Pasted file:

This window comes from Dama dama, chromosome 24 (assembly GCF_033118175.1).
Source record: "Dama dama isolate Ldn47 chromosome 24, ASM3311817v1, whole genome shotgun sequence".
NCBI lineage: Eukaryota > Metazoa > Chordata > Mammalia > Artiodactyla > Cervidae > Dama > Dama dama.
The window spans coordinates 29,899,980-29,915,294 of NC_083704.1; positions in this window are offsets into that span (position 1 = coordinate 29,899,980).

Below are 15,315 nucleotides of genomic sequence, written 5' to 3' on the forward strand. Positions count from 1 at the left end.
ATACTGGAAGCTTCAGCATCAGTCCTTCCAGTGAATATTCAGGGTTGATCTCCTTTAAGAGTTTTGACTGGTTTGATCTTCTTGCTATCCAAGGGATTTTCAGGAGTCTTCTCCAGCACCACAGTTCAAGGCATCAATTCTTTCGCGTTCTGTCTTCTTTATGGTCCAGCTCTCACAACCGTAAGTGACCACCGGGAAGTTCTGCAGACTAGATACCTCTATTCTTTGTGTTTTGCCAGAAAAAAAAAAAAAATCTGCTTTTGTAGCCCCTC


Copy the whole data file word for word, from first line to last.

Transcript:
This window comes from Dama dama, chromosome 24 (assembly GCF_033118175.1).
Source record: "Dama dama isolate Ldn47 chromosome 24, ASM3311817v1, whole genome shotgun sequence".
NCBI lineage: Eukaryota > Metazoa > Chordata > Mammalia > Artiodactyla > Cervidae > Dama > Dama dama.
The window spans coordinates 29,899,980-29,915,294 of NC_083704.1; positions in this window are offsets into that span (position 1 = coordinate 29,899,980).

Below are 15,315 nucleotides of genomic sequence, written 5' to 3' on the forward strand. Positions count from 1 at the left end.
ATACTGGAAGCTTCAGCATCAGTCCTTCCAGTGAATATTCAGGGTTGATCTCCTTTAAGAGTTTTGACTGGTTTGATCTTCTTGCTATCCAAGGGATTTTCAGGAGTCTTCTCCAGCACCACAGTTCAAGGCATCAATTCTTTCGCGTTCTGTCTTCTTTATGGTCCAGCTCTCACAACCGTAAGTGACCACCGGGAAGTTCTGCAGACTAGATACCTCTATTCTTTGTGTTTTGCCAGAAAAAAAAAAAAAATCTGCTTTTGTAGCCCCTC